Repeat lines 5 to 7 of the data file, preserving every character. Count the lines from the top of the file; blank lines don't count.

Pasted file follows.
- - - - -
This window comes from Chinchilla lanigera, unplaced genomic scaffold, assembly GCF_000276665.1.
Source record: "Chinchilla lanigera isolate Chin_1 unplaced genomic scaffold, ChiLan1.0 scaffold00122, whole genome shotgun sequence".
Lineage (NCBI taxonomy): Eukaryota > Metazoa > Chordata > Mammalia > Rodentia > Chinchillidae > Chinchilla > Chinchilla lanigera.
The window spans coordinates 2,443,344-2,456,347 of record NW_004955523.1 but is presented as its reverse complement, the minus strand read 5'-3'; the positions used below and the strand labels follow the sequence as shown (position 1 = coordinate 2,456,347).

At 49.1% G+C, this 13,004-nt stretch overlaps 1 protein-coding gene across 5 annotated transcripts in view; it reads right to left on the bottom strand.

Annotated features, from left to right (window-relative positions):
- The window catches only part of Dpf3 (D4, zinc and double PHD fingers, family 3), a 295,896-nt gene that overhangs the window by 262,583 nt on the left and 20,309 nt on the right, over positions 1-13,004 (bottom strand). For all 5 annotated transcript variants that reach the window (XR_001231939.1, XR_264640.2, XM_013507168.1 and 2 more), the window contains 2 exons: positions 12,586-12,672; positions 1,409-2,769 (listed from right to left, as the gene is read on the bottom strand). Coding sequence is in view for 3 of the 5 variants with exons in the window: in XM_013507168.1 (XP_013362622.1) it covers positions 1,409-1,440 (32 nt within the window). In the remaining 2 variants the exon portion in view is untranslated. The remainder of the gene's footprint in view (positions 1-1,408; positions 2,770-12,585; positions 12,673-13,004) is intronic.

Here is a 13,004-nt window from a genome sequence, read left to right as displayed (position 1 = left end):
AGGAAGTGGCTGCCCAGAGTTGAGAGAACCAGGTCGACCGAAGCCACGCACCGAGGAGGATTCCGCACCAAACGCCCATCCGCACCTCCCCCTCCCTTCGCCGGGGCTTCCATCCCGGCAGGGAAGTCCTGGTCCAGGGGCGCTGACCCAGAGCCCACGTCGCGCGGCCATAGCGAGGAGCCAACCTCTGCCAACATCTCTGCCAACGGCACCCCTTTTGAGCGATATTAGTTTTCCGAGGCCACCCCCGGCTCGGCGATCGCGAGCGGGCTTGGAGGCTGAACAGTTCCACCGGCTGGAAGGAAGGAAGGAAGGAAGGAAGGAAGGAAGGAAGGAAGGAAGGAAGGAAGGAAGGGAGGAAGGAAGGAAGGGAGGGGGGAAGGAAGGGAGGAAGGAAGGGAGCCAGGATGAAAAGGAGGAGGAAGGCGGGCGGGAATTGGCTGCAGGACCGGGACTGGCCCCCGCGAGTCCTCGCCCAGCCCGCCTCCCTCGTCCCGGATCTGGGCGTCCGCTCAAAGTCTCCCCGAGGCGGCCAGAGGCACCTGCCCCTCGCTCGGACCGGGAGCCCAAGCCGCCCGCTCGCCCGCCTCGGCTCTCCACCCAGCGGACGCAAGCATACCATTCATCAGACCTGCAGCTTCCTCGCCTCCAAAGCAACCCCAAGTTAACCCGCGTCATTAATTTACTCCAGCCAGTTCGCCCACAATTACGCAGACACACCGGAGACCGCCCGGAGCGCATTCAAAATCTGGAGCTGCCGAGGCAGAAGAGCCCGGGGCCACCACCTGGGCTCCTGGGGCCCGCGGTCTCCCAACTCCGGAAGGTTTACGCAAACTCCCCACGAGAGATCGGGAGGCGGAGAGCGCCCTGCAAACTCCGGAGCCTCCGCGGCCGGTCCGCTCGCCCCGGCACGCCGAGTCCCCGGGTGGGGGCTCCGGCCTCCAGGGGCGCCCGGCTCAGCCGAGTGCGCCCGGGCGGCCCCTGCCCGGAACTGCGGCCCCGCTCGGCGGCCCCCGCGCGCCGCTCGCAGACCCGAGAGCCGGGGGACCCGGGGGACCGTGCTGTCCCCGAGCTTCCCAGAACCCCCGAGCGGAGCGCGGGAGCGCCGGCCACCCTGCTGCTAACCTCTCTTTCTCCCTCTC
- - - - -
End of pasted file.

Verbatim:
At 49.1% G+C, this 13,004-nt stretch overlaps 1 protein-coding gene across 5 annotated transcripts in view; it reads right to left on the bottom strand.

Annotated features, from left to right (window-relative positions):
- The window catches only part of Dpf3 (D4, zinc and double PHD fingers, family 3), a 295,896-nt gene that overhangs the window by 262,583 nt on the left and 20,309 nt on the right, over positions 1-13,004 (bottom strand). For all 5 annotated transcript variants that reach the window (XR_001231939.1, XR_264640.2, XM_013507168.1 and 2 more), the window contains 2 exons: positions 12,586-12,672; positions 1,409-2,769 (listed from right to left, as the gene is read on the bottom strand). Coding sequence is in view for 3 of the 5 variants with exons in the window: in XM_013507168.1 (XP_013362622.1) it covers positions 1,409-1,440 (32 nt within the window). In the remaining 2 variants the exon portion in view is untranslated. The remainder of the gene's footprint in view (positions 1-1,408; positions 2,770-12,585; positions 12,673-13,004) is intronic.